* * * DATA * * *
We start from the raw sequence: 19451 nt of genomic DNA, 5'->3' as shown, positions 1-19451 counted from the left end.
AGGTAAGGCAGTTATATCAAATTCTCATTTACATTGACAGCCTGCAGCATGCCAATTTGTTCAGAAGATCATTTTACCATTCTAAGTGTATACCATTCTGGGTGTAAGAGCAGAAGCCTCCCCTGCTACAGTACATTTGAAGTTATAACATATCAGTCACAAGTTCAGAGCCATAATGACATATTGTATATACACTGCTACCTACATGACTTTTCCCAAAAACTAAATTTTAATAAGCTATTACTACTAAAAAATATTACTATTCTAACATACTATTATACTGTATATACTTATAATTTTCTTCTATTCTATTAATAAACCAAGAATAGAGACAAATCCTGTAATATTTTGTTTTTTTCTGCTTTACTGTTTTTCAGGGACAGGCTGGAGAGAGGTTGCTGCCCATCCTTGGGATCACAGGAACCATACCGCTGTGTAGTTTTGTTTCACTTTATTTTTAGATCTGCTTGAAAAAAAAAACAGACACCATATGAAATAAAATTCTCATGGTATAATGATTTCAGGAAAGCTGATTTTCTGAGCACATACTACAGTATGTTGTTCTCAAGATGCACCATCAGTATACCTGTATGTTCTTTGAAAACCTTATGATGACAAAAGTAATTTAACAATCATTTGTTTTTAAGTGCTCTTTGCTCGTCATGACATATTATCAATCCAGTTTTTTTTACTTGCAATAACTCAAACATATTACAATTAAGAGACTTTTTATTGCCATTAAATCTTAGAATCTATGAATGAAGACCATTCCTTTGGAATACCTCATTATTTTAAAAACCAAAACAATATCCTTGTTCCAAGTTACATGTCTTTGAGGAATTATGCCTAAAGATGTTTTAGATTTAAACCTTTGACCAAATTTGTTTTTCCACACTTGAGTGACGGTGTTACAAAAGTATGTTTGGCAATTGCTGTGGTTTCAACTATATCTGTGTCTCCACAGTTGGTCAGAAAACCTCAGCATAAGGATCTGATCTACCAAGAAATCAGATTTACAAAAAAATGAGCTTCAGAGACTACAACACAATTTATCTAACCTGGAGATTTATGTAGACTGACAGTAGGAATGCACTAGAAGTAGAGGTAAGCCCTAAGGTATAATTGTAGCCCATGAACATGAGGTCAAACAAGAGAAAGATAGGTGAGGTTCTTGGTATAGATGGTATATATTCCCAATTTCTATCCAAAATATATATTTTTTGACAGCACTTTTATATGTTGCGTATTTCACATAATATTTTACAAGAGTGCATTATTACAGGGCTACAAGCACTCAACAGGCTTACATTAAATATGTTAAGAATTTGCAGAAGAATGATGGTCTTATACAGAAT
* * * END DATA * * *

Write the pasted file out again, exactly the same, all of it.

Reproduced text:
We start from the raw sequence: 19451 nt of genomic DNA, 5'->3' as shown, positions 1-19451 counted from the left end.
AGGTAAGGCAGTTATATCAAATTCTCATTTACATTGACAGCCTGCAGCATGCCAATTTGTTCAGAAGATCATTTTACCATTCTAAGTGTATACCATTCTGGGTGTAAGAGCAGAAGCCTCCCCTGCTACAGTACATTTGAAGTTATAACATATCAGTCACAAGTTCAGAGCCATAATGACATATTGTATATACACTGCTACCTACATGACTTTTCCCAAAAACTAAATTTTAATAAGCTATTACTACTAAAAAATATTACTATTCTAACATACTATTATACTGTATATACTTATAATTTTCTTCTATTCTATTAATAAACCAAGAATAGAGACAAATCCTGTAATATTTTGTTTTTTTCTGCTTTACTGTTTTTCAGGGACAGGCTGGAGAGAGGTTGCTGCCCATCCTTGGGATCACAGGAACCATACCGCTGTGTAGTTTTGTTTCACTTTATTTTTAGATCTGCTTGAAAAAAAAAACAGACACCATATGAAATAAAATTCTCATGGTATAATGATTTCAGGAAAGCTGATTTTCTGAGCACATACTACAGTATGTTGTTCTCAAGATGCACCATCAGTATACCTGTATGTTCTTTGAAAACCTTATGATGACAAAAGTAATTTAACAATCATTTGTTTTTAAGTGCTCTTTGCTCGTCATGACATATTATCAATCCAGTTTTTTTTACTTGCAATAACTCAAACATATTACAATTAAGAGACTTTTTATTGCCATTAAATCTTAGAATCTATGAATGAAGACCATTCCTTTGGAATACCTCATTATTTTAAAAACCAAAACAATATCCTTGTTCCAAGTTACATGTCTTTGAGGAATTATGCCTAAAGATGTTTTAGATTTAAACCTTTGACCAAATTTGTTTTTCCACACTTGAGTGACGGTGTTACAAAAGTATGTTTGGCAATTGCTGTGGTTTCAACTATATCTGTGTCTCCACAGTTGGTCAGAAAACCTCAGCATAAGGATCTGATCTACCAAGAAATCAGATTTACAAAAAAATGAGCTTCAGAGACTACAACACAATTTATCTAACCTGGAGATTTATGTAGACTGACAGTAGGAATGCACTAGAAGTAGAGGTAAGCCCTAAGGTATAATTGTAGCCCATGAACATGAGGTCAAACAAGAGAAAGATAGGTGAGGTTCTTGGTATAGATGGTATATATTCCCAATTTCTATCCAAAATATATATTTTTTGACAGCACTTTTATATGTTGCGTATTTCACATAATATTTTACAAGAGTGCATTATTACAGGGCTACAAGCACTCAACAGGCTTACATTAAATATGTTAAGAATTTGCAGAAGAATGATGGTCTTATACAGAAT